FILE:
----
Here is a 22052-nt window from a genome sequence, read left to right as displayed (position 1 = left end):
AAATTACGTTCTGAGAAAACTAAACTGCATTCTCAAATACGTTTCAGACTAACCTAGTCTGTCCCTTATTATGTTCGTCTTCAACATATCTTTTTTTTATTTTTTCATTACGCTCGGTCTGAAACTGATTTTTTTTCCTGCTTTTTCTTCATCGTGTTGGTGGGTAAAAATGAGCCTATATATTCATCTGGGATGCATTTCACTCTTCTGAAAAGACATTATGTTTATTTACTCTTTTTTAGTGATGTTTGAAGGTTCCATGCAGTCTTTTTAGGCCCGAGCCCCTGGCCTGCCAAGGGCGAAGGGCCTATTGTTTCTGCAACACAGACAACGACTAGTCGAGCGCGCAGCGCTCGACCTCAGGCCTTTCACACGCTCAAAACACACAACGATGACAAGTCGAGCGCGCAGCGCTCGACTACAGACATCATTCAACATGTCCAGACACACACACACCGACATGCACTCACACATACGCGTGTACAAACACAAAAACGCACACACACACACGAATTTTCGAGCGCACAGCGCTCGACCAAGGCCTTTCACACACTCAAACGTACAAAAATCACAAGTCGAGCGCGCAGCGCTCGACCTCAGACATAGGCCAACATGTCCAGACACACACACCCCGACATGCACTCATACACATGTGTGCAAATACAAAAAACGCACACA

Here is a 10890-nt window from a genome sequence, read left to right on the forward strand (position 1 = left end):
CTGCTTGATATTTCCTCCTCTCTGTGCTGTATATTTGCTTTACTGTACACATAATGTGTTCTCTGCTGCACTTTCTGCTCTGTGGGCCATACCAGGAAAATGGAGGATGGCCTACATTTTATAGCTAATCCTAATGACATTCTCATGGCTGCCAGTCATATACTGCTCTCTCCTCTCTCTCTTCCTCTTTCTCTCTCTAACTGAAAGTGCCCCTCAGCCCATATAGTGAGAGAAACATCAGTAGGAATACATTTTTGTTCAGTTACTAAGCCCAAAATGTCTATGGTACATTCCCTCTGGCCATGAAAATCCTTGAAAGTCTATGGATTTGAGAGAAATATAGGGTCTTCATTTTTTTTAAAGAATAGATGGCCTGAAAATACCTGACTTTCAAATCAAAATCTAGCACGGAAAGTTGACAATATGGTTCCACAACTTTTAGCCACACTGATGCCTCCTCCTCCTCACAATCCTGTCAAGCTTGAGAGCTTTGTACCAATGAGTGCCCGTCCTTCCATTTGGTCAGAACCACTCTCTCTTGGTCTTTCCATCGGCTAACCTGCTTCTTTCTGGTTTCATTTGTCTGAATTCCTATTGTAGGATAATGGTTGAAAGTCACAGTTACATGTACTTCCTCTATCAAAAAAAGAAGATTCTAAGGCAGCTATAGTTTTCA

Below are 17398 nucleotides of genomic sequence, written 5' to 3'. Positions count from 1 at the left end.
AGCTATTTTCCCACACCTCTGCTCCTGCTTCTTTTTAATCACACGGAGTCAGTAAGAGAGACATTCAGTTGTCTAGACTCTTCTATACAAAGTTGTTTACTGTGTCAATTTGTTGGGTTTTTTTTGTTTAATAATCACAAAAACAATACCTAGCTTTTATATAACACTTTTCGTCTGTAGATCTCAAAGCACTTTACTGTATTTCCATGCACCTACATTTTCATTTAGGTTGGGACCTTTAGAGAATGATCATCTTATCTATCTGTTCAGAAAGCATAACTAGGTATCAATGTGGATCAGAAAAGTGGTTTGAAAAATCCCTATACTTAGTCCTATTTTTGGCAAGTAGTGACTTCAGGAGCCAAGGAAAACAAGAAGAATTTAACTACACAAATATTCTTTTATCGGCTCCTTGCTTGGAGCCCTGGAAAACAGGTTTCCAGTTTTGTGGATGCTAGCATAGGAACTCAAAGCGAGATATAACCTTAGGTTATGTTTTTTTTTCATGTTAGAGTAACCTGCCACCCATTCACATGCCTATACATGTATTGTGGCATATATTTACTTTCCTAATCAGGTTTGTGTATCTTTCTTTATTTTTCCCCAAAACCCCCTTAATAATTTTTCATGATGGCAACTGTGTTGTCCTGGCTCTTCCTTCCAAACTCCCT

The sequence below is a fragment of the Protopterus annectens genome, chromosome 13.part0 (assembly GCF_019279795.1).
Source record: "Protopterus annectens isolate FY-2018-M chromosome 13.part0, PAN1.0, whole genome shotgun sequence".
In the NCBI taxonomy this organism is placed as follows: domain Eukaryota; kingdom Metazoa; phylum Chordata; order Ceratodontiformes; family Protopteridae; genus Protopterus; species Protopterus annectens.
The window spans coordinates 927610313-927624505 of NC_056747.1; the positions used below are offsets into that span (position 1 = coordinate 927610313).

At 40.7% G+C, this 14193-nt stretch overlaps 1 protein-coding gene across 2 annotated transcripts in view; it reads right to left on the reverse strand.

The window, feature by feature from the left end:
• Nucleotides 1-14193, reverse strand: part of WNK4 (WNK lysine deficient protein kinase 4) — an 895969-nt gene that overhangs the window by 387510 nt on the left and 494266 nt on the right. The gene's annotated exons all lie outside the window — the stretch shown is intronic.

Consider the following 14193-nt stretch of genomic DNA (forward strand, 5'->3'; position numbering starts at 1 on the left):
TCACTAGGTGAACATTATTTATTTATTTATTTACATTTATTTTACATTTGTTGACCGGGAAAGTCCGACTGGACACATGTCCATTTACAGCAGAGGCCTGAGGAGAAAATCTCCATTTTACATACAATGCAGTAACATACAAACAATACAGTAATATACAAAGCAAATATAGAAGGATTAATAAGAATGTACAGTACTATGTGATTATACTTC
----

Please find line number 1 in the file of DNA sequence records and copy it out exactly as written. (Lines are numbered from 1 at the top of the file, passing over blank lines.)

Here is a 22052-nt window from a genome sequence, read left to right as displayed (position 1 = left end):